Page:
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Hot reloading, Test coverage and more

Welcome to the most recent release of the Rust Trends newsletter, where I present to you the most up-to-date news and insights from the dynamic Rust community. No matter if you’re an experienced Rust developer or a newcomer, there’s something in here for you. In this edition, we’ll explore topics like building your backend using Rust, the advantages of hot reloading, and how to achieve comprehensive test coverage.

Let’s dive into today’s topics and discover the latest and greatest in the world of Rust programming!

Building a Backend in Rust

Rust Backend

Are you curious about why you should build your backend in Rust? Not only is it fast, secure, and reliable, resources become more widely available. Rust’s unique combination of performance and safety features has made it a go-to choice for backend development. Rust is an excellent choice for building your backend.

But that is not all! If you want to make use of a serverless approach like AWS API Gateway, you can still benefit from writing the functions, called lambdas on AWS, in Rust. Check out this page on lambda performances (cold start, average memory used, and duration). A youtube video on the same topic from the same author can be found here.

And if you are still wondering why Rust is worth considering for your backend, we have got an opinion piece, from a credible source, that is sure to persuade you. It discusses the unique features of Rust that make it stand out from other programming languages and explains why Rust is quickly becoming a top choice for backend developers.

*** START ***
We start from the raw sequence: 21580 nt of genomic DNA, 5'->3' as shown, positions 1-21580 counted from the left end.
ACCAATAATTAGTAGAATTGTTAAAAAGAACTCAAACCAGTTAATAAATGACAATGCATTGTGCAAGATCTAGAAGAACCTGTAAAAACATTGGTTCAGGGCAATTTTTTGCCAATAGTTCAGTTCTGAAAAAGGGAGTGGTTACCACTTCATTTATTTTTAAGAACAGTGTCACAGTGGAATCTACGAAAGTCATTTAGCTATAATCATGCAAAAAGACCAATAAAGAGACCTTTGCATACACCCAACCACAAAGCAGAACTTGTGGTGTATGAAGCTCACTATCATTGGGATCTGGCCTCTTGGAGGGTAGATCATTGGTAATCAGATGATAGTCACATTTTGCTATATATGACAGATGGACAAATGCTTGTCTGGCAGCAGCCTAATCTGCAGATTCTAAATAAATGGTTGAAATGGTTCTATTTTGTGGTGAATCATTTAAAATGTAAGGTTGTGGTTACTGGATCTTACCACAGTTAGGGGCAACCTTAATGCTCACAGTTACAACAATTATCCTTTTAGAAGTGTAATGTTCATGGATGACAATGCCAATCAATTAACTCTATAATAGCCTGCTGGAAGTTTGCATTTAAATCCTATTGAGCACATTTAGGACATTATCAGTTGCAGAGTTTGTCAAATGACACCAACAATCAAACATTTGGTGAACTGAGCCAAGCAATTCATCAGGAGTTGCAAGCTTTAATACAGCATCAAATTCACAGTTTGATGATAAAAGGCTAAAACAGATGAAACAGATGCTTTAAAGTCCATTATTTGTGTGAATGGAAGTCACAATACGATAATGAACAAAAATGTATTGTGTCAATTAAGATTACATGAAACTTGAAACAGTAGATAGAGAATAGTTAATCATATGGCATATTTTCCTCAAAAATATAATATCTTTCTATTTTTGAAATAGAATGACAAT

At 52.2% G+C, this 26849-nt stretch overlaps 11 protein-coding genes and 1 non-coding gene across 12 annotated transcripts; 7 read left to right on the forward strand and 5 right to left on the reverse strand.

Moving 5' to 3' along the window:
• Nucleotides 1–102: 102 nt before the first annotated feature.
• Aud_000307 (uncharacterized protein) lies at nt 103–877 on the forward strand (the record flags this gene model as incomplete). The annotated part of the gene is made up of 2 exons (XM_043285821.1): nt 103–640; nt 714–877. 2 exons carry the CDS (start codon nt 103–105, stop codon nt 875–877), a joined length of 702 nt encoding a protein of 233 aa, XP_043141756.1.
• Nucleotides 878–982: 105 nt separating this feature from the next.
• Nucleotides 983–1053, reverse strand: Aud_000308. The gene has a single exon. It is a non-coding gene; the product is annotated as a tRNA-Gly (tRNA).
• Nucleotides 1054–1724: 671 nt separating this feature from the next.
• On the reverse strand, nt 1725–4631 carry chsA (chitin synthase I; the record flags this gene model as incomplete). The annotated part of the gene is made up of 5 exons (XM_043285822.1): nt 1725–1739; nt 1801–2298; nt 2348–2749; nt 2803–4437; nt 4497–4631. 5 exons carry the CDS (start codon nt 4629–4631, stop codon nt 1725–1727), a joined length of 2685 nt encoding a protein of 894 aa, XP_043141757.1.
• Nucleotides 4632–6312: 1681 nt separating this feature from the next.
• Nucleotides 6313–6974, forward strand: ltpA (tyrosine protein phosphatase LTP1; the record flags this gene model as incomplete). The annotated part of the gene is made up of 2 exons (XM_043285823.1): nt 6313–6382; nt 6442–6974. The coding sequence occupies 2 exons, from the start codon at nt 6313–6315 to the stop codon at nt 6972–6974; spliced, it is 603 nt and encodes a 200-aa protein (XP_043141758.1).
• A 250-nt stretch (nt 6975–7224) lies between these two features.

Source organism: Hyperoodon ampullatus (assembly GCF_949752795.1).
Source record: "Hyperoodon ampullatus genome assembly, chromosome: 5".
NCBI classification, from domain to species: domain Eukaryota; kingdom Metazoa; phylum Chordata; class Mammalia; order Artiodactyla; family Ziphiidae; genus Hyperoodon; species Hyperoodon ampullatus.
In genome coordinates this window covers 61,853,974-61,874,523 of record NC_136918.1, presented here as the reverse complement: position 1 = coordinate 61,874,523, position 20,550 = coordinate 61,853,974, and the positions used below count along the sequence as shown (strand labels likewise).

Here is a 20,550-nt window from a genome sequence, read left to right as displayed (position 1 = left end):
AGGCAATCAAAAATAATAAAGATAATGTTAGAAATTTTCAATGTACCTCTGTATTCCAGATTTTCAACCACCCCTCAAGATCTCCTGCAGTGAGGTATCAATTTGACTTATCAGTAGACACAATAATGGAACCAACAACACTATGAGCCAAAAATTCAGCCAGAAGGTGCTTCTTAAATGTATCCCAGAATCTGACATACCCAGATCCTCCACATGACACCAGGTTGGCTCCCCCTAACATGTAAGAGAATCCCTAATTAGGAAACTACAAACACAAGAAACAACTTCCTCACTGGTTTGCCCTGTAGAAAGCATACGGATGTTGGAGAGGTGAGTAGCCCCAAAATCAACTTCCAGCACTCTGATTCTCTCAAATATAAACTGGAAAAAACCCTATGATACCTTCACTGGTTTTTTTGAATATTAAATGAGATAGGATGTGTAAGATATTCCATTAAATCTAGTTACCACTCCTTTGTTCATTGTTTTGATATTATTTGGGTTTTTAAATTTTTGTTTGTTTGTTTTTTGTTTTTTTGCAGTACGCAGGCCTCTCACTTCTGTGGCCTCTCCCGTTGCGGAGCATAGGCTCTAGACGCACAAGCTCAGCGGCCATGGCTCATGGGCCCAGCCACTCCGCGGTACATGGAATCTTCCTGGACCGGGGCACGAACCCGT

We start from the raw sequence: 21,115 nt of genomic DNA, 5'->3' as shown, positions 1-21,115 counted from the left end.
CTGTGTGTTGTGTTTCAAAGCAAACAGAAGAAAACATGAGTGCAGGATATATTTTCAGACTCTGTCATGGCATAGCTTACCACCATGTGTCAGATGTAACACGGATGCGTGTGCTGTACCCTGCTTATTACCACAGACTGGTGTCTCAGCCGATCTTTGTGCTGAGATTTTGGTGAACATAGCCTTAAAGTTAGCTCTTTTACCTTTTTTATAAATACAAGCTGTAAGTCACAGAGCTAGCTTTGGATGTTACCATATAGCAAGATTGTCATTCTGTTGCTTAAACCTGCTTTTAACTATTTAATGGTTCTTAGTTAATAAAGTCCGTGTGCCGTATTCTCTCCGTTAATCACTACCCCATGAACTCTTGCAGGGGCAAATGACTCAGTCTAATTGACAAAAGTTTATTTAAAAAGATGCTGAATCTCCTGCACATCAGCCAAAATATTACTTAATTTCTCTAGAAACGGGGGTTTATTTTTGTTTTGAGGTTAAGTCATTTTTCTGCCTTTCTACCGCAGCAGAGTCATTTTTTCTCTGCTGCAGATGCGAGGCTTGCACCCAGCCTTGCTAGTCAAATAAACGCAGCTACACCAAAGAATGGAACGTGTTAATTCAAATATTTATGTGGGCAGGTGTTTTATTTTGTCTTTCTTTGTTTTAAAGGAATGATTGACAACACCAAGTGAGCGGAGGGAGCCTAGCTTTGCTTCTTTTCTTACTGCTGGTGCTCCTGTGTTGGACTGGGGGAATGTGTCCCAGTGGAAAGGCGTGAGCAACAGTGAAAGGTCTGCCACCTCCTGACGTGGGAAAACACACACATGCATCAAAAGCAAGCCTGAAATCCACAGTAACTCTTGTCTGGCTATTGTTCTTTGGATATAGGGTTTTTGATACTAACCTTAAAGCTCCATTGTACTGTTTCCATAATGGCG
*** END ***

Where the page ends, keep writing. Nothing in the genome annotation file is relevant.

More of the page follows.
So, what are you waiting for? Click on those links and start exploring the power of Rust on the backend!

Hot reloading with cargo watch

Cargo Watch
If you are looking for a handy tool to automate the build and rebuild process in your Rust project directory, look no further than cargo-watch. This nifty tool automatically builds and rebuilds your Rust project when changes are saved, so you can focus on coding without worrying about manually rebuilding every time you make a change.

To install cargo-watch, simply run the following command:

$ cargo install cargo-watch

Make sure to include the path with the binaries (e.g., /Users/bob/.cargo/bin) in your $PATH variable, and you can execute it from anywhere on your CLI.

Here are some useful commands to use in a Rust project directory:

# Rebuilding on changes:
$ cargo watch
# Clearing the screen before each run:
$ cargo watch -c
# Monitor directory for changes:
$ cargo watch –watch src/ -x ‘run’

Check out the cargo-watch Github repository for more information and documentation. Happy coding!

Test coverage, to make sure we got you covered

Are you looking for a tool to help you test and ensure code coverage in your Rust project? Meet cargo tarpaulin! This handy tool provides coverage statistics and visualizations, allowing you to easily identify untested code and ensure comprehensive test coverage.

To install cargo tarpaulin, simply run the following command:

$ cargo install cargo-tarpaulin

Once installed, you can use the following command to generate a coverage report for your Rust project:

$ cargo tarpaulin –workspace

This command generates a coverage report for all the tests in your project, including integration tests.

You can also use the following command to customize the coverage report:

# Output a coverage report in different formats, such as HTML, JSON, or XML:
$ cargo tarpaulin –out Html –output-dir ./target/coverage

You can set coverage goals, e.g. –line 75, for your project and fail the build if the coverage is below 75%. Check out the cargo tarpaulin Github repository for more information and documentation. With cargo tarpaulin, you can ensure comprehensive test coverage and identify any untested code in your Rust project.



Do not hesitate to explore new possibilities in Rust. Pushing yourself out of your comfort zone can be a great way to learn and grow as a programmer.

Thanks for reading!
Bob Peters

Feel free to connect with me on LinkedIn